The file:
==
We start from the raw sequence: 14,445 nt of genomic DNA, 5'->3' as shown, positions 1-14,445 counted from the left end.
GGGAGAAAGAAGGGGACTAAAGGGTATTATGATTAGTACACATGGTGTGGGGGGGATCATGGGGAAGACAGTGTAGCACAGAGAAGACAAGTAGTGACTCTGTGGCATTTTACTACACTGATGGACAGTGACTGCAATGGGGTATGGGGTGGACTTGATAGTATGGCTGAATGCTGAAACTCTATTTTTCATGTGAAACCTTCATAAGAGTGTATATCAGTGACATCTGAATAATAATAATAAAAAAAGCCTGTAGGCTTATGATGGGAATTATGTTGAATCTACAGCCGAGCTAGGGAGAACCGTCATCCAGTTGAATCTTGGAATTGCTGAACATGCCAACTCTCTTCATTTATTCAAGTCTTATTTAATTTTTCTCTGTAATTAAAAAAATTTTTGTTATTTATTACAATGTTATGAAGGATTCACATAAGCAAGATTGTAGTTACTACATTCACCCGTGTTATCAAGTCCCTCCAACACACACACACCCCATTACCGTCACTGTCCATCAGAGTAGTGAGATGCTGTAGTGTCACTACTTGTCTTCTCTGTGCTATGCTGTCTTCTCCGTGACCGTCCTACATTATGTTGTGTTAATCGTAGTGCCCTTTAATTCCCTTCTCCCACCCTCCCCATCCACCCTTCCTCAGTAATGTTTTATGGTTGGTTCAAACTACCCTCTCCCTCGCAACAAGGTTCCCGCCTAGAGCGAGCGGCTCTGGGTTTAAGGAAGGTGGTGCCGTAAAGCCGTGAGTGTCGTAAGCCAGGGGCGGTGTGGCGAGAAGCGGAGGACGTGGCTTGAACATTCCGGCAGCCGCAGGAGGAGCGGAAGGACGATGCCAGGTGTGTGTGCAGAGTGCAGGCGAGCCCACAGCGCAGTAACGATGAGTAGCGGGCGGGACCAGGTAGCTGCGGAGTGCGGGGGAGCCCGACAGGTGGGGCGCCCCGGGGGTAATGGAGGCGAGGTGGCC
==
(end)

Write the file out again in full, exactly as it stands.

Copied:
We start from the raw sequence: 14,445 nt of genomic DNA, 5'->3' as shown, positions 1-14,445 counted from the left end.
GGGAGAAAGAAGGGGACTAAAGGGTATTATGATTAGTACACATGGTGTGGGGGGGATCATGGGGAAGACAGTGTAGCACAGAGAAGACAAGTAGTGACTCTGTGGCATTTTACTACACTGATGGACAGTGACTGCAATGGGGTATGGGGTGGACTTGATAGTATGGCTGAATGCTGAAACTCTATTTTTCATGTGAAACCTTCATAAGAGTGTATATCAGTGACATCTGAATAATAATAATAAAAAAAGCCTGTAGGCTTATGATGGGAATTATGTTGAATCTACAGCCGAGCTAGGGAGAACCGTCATCCAGTTGAATCTTGGAATTGCTGAACATGCCAACTCTCTTCATTTATTCAAGTCTTATTTAATTTTTCTCTGTAATTAAAAAAATTTTTGTTATTTATTACAATGTTATGAAGGATTCACATAAGCAAGATTGTAGTTACTACATTCACCCGTGTTATCAAGTCCCTCCAACACACACACACCCCATTACCGTCACTGTCCATCAGAGTAGTGAGATGCTGTAGTGTCACTACTTGTCTTCTCTGTGCTATGCTGTCTTCTCCGTGACCGTCCTACATTATGTTGTGTTAATCGTAGTGCCCTTTAATTCCCTTCTCCCACCCTCCCCATCCACCCTTCCTCAGTAATGTTTTATGGTTGGTTCAAACTACCCTCTCCCTCGCAACAAGGTTCCCGCCTAGAGCGAGCGGCTCTGGGTTTAAGGAAGGTGGTGCCGTAAAGCCGTGAGTGTCGTAAGCCAGGGGCGGTGTGGCGAGAAGCGGAGGACGTGGCTTGAACATTCCGGCAGCCGCAGGAGGAGCGGAAGGACGATGCCAGGTGTGTGTGCAGAGTGCAGGCGAGCCCACAGCGCAGTAACGATGAGTAGCGGGCGGGACCAGGTAGCTGCGGAGTGCGGGGGAGCCCGACAGGTGGGGCGCCCCGGGGGTAATGGAGGCGAGGTGGCC